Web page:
by David Lane.
The Hope Theatre, 207 Upper Street, Islington, London N1 1RL to 29 April 2017.
Runs 75 mins No interval.
TICKETS: 0333 666 3366.
Review: William Russell 15 April.
Invisible ties that bind enthrallingly
Playwright David Lane certainly manages to screw up the tension in this odd and engrossing encounter between Charlie and his ex partner Vic in a dingy seafront flat in Brighton in which he lives in some squalor, and where they lived together until she left some years before. Charlie seems to be suffering from delusions, to have withdrawn from the world and lives an isolated, scruffy existence doing some kind of on line work. Vic, on the other hand, is svelte, poised and every inch a career woman. Clearly she has moved on, while he has stayed still or even relapsed deeper into strangeness. She has come to see him at his request, although why she has accepted is never quite clear. Once there somehow or other she finds it impossible to get out of the flat – is it simply he has fixed the locks or are they trapped in some sort of limbo? Why is he claiming not to eat, to be dead, to lack sensation?
The ensuing battle of wits, of memories, arguments about past mistakes and present ones, takes surprising turns and ends very messily indeed. There is no faulting playing or direction. Katherine Davenport charts Vic’s decline from poised assurance to terror and sudden, drastic action skilfully, and is matched by Samuel Lawrence’s potentially dangerous, yet actually weak Charlie.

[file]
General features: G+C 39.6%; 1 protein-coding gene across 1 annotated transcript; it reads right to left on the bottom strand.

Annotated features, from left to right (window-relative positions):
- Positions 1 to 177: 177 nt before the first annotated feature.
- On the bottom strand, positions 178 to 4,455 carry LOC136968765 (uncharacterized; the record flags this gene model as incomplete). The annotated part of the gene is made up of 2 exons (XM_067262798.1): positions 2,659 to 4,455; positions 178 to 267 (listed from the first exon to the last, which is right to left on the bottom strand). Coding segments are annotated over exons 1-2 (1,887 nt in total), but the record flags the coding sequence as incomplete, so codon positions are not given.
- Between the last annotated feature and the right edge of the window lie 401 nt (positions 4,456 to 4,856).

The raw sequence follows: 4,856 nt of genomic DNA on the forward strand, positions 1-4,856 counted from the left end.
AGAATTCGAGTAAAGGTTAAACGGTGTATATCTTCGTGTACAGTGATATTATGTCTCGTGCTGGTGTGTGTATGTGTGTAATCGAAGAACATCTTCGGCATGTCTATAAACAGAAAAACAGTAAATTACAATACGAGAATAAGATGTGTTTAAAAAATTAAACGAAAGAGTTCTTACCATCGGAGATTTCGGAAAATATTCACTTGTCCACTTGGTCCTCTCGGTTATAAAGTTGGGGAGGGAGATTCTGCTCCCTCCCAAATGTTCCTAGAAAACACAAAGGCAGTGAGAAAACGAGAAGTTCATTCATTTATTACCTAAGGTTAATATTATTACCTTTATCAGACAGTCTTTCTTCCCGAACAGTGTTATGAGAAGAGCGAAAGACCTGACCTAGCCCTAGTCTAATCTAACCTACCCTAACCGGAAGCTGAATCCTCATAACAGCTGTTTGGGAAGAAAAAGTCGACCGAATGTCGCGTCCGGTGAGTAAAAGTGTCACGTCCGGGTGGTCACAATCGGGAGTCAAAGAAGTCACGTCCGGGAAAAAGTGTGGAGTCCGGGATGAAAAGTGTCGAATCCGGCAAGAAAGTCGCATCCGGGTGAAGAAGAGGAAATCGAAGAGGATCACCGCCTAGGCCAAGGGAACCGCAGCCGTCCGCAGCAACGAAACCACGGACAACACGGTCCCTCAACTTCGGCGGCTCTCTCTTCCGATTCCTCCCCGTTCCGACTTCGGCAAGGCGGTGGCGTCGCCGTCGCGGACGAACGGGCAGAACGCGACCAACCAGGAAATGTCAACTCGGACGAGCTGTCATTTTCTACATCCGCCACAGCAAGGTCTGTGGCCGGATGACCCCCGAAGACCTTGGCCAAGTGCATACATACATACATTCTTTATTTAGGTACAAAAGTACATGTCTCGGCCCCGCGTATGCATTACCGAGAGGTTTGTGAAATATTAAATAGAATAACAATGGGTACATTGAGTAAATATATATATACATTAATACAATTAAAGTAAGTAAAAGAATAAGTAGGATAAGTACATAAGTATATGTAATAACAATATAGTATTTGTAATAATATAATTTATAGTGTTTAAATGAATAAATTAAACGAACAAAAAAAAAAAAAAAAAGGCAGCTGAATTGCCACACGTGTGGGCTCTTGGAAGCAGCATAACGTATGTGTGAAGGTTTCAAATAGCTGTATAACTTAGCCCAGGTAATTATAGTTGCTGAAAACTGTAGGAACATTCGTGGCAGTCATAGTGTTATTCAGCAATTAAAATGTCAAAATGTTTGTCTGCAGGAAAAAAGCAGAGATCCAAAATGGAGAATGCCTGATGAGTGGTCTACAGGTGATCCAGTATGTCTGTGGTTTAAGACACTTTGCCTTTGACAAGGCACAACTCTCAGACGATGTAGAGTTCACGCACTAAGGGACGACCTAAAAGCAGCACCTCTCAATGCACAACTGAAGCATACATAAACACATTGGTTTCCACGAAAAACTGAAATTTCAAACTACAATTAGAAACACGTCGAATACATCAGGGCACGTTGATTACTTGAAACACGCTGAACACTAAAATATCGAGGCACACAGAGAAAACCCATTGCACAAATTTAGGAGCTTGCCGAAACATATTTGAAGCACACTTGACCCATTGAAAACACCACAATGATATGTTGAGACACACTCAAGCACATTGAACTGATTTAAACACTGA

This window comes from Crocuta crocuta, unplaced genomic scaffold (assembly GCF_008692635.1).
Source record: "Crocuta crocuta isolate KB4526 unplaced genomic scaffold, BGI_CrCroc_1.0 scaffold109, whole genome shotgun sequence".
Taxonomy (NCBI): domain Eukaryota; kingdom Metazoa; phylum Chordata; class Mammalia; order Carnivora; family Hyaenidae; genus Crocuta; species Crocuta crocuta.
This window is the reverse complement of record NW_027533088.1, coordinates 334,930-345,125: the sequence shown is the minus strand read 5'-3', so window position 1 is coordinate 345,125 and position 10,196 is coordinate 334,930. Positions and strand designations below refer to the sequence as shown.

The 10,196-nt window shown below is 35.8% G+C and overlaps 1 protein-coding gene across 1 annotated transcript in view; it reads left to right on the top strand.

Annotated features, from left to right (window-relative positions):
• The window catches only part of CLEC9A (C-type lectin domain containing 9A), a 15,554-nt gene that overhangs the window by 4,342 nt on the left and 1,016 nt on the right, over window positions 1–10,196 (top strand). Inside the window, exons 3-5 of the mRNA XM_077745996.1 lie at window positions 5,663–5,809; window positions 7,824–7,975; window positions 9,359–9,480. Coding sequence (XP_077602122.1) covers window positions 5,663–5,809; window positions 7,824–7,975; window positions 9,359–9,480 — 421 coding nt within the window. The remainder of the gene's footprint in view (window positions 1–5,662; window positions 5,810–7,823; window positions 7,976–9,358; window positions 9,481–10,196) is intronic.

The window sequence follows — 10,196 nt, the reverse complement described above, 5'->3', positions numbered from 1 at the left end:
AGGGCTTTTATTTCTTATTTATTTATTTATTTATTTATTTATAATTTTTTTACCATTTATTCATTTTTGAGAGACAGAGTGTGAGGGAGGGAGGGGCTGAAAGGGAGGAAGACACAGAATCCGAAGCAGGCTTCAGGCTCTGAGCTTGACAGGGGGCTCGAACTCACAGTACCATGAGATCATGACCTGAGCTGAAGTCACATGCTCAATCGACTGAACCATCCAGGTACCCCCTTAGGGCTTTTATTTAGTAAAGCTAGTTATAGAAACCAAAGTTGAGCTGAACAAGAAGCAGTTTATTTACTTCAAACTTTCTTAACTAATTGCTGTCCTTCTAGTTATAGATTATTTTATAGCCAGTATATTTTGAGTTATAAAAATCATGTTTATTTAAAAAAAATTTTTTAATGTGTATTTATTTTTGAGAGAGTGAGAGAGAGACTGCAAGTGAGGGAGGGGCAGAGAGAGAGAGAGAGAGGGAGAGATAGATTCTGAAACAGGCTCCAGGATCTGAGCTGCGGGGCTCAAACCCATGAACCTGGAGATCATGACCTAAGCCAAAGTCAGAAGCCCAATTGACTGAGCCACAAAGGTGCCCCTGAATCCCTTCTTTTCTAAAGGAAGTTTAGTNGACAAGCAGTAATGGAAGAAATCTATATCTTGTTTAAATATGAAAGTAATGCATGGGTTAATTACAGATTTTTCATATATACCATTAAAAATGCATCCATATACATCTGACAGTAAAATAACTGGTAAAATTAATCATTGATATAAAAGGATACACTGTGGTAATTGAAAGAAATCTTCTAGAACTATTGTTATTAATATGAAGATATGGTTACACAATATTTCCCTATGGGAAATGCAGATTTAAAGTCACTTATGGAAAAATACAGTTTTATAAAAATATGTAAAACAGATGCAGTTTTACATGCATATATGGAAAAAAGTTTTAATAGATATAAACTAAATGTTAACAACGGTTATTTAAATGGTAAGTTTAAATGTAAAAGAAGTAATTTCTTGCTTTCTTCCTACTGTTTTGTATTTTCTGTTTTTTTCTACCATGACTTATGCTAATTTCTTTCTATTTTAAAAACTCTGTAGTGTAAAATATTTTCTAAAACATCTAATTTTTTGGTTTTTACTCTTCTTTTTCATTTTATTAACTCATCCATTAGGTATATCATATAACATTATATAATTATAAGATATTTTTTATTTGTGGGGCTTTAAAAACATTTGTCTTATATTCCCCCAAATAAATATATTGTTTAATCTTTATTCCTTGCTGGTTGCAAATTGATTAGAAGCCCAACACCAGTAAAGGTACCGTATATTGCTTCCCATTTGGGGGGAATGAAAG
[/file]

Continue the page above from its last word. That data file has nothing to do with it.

In thriller terms the play does bring one to the edge of one’s seat. Whether it looks at the threads that bind relationships from which nobody can ever quite escape is another matter.
Vic: Katherine Davenport.
Charlie: Samuel Lawrence.
Director: Pamela Schermann.
Set & Costume Designer: Jo Jones.
Lighting Designer: Rachel Sampley.
Sound Designer: James Scriven.
Stage Manager: Becky Brown.